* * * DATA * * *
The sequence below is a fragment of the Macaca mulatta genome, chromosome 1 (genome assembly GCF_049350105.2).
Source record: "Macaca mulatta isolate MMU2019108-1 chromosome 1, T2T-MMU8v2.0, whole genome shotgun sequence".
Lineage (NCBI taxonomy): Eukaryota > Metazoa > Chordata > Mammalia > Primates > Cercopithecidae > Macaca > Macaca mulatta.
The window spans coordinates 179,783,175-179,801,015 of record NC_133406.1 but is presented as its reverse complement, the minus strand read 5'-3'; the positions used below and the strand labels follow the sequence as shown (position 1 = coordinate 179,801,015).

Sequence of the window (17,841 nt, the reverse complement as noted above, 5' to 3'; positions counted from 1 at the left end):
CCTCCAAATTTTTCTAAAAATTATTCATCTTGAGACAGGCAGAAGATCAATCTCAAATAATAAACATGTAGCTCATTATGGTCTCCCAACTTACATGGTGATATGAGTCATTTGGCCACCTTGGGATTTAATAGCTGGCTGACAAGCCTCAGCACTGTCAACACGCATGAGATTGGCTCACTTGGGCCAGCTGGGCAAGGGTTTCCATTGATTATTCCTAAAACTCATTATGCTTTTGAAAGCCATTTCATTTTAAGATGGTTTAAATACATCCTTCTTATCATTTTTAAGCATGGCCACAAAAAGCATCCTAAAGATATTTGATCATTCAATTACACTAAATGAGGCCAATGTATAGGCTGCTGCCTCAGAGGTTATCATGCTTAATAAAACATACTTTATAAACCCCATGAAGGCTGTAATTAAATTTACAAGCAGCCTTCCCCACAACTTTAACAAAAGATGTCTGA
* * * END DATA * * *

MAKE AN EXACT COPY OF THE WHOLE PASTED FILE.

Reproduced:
The sequence below is a fragment of the Macaca mulatta genome, chromosome 1 (genome assembly GCF_049350105.2).
Source record: "Macaca mulatta isolate MMU2019108-1 chromosome 1, T2T-MMU8v2.0, whole genome shotgun sequence".
Lineage (NCBI taxonomy): Eukaryota > Metazoa > Chordata > Mammalia > Primates > Cercopithecidae > Macaca > Macaca mulatta.
The window spans coordinates 179,783,175-179,801,015 of record NC_133406.1 but is presented as its reverse complement, the minus strand read 5'-3'; the positions used below and the strand labels follow the sequence as shown (position 1 = coordinate 179,801,015).

Sequence of the window (17,841 nt, the reverse complement as noted above, 5' to 3'; positions counted from 1 at the left end):
CCTCCAAATTTTTCTAAAAATTATTCATCTTGAGACAGGCAGAAGATCAATCTCAAATAATAAACATGTAGCTCATTATGGTCTCCCAACTTACATGGTGATATGAGTCATTTGGCCACCTTGGGATTTAATAGCTGGCTGACAAGCCTCAGCACTGTCAACACGCATGAGATTGGCTCACTTGGGCCAGCTGGGCAAGGGTTTCCATTGATTATTCCTAAAACTCATTATGCTTTTGAAAGCCATTTCATTTTAAGATGGTTTAAATACATCCTTCTTATCATTTTTAAGCATGGCCACAAAAAGCATCCTAAAGATATTTGATCATTCAATTACACTAAATGAGGCCAATGTATAGGCTGCTGCCTCAGAGGTTATCATGCTTAATAAAACATACTTTATAAACCCCATGAAGGCTGTAATTAAATTTACAAGCAGCCTTCCCCACAACTTTAACAAAAGATGTCTGA